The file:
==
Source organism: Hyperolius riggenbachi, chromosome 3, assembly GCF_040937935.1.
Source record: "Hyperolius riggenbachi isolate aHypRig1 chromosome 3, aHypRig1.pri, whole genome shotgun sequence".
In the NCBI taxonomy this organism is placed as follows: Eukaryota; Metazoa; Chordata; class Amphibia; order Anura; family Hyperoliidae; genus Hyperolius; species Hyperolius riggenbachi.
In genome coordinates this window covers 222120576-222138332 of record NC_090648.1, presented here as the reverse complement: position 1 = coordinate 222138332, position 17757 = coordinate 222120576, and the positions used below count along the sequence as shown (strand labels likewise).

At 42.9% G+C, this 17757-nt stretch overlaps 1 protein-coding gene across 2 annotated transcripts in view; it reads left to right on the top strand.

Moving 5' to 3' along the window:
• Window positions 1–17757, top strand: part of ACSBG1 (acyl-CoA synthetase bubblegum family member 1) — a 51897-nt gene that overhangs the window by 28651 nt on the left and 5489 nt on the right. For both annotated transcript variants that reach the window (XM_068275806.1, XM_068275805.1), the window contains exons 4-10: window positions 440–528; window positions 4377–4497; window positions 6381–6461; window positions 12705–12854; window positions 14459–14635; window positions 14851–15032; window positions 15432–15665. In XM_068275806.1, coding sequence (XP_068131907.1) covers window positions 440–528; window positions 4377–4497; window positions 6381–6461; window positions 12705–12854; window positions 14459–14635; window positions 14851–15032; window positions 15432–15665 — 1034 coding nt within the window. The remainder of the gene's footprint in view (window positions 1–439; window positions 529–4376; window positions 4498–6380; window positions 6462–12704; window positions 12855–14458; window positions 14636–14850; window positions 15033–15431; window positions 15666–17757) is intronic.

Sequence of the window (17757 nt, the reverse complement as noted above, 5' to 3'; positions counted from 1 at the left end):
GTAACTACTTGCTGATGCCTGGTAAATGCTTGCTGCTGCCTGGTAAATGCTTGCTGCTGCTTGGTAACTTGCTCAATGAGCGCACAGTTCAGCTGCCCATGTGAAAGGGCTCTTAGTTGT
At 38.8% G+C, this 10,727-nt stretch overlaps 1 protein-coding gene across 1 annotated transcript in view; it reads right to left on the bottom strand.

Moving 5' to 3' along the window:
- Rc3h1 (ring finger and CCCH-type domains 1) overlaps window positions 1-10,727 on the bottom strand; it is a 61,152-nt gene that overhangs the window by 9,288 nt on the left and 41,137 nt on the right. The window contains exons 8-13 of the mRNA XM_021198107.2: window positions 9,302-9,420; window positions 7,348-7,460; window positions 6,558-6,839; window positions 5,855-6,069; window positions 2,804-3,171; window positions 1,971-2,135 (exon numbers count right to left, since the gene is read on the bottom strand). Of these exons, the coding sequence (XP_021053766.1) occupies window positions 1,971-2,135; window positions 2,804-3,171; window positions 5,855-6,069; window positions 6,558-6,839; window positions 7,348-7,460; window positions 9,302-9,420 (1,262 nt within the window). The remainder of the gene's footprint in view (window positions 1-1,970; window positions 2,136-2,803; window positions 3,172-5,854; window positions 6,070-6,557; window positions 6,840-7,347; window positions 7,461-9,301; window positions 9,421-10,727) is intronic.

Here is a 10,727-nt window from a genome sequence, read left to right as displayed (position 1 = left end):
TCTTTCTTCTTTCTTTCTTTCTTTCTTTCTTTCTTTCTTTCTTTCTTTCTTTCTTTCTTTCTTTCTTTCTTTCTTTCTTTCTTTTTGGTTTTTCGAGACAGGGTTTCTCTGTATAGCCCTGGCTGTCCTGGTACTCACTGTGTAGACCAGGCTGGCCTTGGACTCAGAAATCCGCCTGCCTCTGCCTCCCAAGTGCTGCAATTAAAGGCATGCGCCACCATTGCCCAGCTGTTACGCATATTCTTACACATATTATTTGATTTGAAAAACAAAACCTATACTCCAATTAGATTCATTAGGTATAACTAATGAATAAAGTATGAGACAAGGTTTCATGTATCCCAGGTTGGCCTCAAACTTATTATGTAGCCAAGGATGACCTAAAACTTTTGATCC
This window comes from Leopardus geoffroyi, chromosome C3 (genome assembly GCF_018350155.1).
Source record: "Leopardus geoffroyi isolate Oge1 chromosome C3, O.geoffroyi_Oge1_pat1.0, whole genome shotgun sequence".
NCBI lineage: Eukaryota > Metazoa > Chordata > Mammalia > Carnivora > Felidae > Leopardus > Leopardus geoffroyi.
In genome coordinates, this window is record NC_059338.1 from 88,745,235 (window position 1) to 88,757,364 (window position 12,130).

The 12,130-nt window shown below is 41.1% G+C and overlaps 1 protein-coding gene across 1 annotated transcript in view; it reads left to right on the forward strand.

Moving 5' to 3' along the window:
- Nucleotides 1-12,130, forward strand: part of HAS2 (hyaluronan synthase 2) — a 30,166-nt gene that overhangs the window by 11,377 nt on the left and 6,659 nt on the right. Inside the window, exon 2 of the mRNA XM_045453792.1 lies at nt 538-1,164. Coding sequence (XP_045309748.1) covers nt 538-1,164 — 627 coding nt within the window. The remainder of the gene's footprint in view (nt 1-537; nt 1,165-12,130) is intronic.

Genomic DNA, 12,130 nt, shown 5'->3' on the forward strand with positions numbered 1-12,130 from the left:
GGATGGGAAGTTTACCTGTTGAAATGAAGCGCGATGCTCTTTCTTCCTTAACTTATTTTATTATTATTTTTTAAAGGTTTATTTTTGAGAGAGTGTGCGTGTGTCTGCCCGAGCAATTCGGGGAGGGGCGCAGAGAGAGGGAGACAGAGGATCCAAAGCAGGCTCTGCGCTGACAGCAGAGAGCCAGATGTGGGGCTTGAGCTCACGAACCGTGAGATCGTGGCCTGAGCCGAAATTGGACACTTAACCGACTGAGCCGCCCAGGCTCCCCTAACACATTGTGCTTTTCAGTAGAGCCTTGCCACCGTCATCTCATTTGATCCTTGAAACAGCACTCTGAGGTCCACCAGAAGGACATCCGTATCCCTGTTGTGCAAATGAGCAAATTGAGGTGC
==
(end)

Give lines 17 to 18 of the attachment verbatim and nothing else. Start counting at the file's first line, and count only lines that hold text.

NCBI lineage: Eukaryota > Metazoa > Chordata > Mammalia > Carnivora > Felidae > Leopardus > Leopardus geoffroyi.
In genome coordinates, this window is record NC_059338.1 from 88,745,235 (window position 1) to 88,757,364 (window position 12,130).